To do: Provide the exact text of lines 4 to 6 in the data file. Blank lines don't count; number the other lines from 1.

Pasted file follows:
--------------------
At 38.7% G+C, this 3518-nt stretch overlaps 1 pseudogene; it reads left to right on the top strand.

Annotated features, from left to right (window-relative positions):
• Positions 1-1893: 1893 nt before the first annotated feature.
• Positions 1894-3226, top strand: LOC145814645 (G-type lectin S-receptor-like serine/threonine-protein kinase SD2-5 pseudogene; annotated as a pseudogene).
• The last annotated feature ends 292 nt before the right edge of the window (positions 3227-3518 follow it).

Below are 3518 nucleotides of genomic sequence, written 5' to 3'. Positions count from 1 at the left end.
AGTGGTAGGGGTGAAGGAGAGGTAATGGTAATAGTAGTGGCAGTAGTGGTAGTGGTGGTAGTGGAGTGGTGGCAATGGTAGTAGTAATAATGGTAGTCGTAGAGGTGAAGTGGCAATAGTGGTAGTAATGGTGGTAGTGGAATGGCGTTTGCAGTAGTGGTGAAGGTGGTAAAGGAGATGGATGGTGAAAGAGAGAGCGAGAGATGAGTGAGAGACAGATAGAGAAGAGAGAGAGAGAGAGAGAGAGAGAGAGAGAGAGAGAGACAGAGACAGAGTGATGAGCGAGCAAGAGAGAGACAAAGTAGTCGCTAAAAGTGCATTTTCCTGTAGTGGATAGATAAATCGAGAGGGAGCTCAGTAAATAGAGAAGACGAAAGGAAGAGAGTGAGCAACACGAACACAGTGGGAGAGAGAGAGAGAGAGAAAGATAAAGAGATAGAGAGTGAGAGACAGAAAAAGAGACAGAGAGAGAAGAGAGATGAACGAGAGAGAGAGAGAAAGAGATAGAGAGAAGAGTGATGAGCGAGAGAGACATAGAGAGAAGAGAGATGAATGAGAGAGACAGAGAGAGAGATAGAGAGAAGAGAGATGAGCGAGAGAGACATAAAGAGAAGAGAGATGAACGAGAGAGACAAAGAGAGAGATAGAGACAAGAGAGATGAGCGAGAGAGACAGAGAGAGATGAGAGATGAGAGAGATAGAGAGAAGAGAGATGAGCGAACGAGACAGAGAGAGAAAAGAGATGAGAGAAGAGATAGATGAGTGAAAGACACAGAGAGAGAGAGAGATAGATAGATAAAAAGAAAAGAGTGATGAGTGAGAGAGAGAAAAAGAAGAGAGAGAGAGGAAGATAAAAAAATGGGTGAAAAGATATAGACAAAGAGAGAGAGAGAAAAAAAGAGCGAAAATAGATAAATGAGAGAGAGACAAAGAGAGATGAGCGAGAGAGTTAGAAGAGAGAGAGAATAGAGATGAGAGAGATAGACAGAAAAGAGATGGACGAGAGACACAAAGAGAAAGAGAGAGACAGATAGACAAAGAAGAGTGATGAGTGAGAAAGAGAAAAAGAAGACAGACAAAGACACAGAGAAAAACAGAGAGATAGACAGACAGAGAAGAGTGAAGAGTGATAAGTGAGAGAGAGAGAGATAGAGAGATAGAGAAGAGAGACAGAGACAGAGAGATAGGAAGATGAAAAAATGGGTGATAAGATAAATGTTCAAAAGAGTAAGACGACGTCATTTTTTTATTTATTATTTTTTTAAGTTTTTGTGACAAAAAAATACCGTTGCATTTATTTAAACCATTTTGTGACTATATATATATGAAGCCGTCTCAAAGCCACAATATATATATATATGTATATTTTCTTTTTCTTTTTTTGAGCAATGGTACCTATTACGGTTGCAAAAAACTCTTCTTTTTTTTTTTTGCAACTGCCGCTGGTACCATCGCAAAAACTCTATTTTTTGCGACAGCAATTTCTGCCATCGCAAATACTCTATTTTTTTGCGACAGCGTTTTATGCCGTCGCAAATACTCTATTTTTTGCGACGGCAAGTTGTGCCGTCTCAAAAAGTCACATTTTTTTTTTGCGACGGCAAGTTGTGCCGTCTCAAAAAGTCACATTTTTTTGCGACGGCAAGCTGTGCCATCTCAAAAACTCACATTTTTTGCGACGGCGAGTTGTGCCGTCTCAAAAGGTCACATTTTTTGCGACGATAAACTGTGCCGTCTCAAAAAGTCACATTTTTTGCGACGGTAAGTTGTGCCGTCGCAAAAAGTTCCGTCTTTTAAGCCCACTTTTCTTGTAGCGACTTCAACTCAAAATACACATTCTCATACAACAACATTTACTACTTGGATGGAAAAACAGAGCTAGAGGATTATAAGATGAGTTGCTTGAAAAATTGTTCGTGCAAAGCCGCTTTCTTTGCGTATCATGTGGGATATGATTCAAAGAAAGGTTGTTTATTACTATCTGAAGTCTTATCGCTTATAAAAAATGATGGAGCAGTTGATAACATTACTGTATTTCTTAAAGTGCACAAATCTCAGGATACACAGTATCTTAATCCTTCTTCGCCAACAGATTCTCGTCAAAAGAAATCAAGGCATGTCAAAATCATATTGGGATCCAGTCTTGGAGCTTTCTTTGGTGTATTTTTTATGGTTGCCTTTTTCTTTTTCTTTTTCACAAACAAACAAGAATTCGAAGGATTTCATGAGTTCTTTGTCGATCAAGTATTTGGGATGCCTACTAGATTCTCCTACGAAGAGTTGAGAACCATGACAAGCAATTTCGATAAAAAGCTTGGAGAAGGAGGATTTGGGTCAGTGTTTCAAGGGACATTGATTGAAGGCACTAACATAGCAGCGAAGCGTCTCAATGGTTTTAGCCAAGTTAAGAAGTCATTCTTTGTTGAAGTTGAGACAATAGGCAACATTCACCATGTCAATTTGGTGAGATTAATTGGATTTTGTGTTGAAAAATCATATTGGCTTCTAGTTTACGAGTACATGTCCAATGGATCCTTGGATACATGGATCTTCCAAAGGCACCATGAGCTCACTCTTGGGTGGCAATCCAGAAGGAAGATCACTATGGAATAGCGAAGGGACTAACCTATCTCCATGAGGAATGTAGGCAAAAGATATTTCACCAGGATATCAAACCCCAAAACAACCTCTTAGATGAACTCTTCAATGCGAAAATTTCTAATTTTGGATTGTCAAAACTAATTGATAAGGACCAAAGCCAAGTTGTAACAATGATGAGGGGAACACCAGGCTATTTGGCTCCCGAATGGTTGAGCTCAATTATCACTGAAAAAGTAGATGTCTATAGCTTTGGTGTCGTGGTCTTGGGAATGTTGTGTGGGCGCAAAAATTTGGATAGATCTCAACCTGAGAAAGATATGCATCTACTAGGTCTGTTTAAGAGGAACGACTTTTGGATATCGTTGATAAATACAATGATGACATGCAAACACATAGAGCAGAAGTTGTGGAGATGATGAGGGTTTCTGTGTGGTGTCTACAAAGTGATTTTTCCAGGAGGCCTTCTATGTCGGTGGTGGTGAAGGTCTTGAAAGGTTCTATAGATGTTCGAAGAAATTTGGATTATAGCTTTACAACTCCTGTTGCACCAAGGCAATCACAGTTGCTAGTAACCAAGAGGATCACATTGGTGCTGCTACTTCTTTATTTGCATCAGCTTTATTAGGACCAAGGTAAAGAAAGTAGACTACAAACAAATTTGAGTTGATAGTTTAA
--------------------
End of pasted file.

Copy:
• Positions 1894-3226, top strand: LOC145814645 (G-type lectin S-receptor-like serine/threonine-protein kinase SD2-5 pseudogene; annotated as a pseudogene).
• The last annotated feature ends 292 nt before the right edge of the window (positions 3227-3518 follow it).

Below are 3518 nucleotides of genomic sequence, written 5' to 3'. Positions count from 1 at the left end.